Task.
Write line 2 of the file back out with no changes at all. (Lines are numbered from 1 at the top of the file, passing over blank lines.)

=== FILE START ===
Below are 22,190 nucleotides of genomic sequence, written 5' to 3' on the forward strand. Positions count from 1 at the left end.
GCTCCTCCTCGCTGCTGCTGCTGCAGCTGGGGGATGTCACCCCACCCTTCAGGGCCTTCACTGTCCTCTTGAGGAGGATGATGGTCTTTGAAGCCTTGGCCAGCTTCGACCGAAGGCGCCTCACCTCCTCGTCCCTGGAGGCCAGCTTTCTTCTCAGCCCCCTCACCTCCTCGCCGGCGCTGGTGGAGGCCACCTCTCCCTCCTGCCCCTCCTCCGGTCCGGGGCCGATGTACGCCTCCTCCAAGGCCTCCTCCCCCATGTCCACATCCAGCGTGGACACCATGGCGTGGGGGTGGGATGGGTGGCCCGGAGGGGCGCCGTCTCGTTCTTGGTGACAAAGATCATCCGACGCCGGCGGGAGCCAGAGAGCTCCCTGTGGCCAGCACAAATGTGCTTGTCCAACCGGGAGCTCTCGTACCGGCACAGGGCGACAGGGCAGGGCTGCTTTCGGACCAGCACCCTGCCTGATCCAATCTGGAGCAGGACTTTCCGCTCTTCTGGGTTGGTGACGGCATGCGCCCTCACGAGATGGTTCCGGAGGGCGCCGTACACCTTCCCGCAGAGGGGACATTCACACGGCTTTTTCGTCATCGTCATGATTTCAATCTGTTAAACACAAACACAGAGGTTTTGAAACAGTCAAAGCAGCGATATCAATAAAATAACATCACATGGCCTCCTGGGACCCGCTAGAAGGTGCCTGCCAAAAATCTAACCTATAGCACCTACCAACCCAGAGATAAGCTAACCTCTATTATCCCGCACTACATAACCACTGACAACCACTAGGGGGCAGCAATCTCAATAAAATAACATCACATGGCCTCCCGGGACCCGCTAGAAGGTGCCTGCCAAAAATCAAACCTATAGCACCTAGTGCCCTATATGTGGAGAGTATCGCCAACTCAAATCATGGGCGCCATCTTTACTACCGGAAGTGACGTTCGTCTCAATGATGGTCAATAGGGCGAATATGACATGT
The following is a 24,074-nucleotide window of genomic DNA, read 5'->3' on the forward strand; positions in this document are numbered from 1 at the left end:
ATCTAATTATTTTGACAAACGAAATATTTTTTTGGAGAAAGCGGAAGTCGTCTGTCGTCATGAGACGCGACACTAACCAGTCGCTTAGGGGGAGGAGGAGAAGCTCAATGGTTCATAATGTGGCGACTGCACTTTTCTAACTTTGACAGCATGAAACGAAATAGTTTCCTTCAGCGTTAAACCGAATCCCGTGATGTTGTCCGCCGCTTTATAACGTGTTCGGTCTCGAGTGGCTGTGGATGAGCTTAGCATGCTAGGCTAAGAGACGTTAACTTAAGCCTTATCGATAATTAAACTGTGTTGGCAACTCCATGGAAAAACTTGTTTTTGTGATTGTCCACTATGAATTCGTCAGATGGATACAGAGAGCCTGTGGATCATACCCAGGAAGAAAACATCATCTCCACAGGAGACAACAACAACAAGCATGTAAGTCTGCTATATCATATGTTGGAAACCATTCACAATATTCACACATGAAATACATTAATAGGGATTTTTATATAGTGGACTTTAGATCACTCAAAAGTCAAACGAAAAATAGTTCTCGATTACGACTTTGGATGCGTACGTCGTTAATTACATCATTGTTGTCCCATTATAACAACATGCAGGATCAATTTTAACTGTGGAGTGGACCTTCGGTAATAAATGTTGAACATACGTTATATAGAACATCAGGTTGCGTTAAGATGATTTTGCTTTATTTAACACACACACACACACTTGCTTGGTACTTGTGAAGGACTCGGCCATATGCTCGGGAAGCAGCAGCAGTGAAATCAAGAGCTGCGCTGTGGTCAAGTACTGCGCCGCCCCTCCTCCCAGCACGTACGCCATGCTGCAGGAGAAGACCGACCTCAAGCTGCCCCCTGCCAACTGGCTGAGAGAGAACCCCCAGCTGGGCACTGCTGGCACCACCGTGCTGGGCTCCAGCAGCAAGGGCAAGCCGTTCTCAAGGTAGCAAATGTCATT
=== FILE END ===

GCTCCTCCTCGCTGCTGCTGCTGCAGCTGGGGGATGTCACCCCACCCTTCAGGGCCTTCACTGTCCTCTTGAGGAGGATGATGGTCTTTGAAGCCTTGGCCAGCTTCGACCGAAGGCGCCTCACCTCCTCGTCCCTGGAGGCCAGCTTTCTTCTCAGCCCCCTCACCTCCTCGCCGGCGCTGGTGGAGGCCACCTCTCCCTCCTGCCCCTCCTCCGGTCCGGGGCCGATGTACGCCTCCTCCAAGGCCTCCTCCCCCATGTCCACATCCAGCGTGGACACCATGGCGTGGGGGTGGGATGGGTGGCCCGGAGGGGCGCCGTCTCGTTCTTGGTGACAAAGATCATCCGACGCCGGCGGGAGCCAGAGAGCTCCCTGTGGCCAGCACAAATGTGCTTGTCCAACCGGGAGCTCTCGTACCGGCACAGGGCGACAGGGCAGGGCTGCTTTCGGACCAGCACCCTGCCTGATCCAATCTGGAGCAGGACTTTCCGCTCTTCTGGGTTGGTGACGGCATGCGCCCTCACGAGATGGTTCCGGAGGGCGCCGTACACCTTCCCGCAGAGGGGACATTCACACGGCTTTTTCGTCATCGTCATGATTTCAATCTGTTAAACACAAACACAGAGGTTTTGAAACAGTCAAAGCAGCGATATCAATAAAATAACATCACATGGCCTCCTGGGACCCGCTAGAAGGTGCCTGCCAAAAATCTAACCTATAGCACCTACCAACCCAGAGATAAGCTAACCTCTATTATCCCGCACTACATAACCACTGACAACCACTAGGGGGCAGCAATCTCAATAAAATAACATCACATGGCCTCCCGGGACCCGCTAGAAGGTGCCTGCCAAAAATCAAACCTATAGCACCTAGTGCCCTATATGTGGAGAGTATCGCCAACTCAAATCATGGGCGCCATCTTTACTACCGGAAGTGACGTTCGTCTCAATGATGGTCAATAGGGCGAATATGACATGT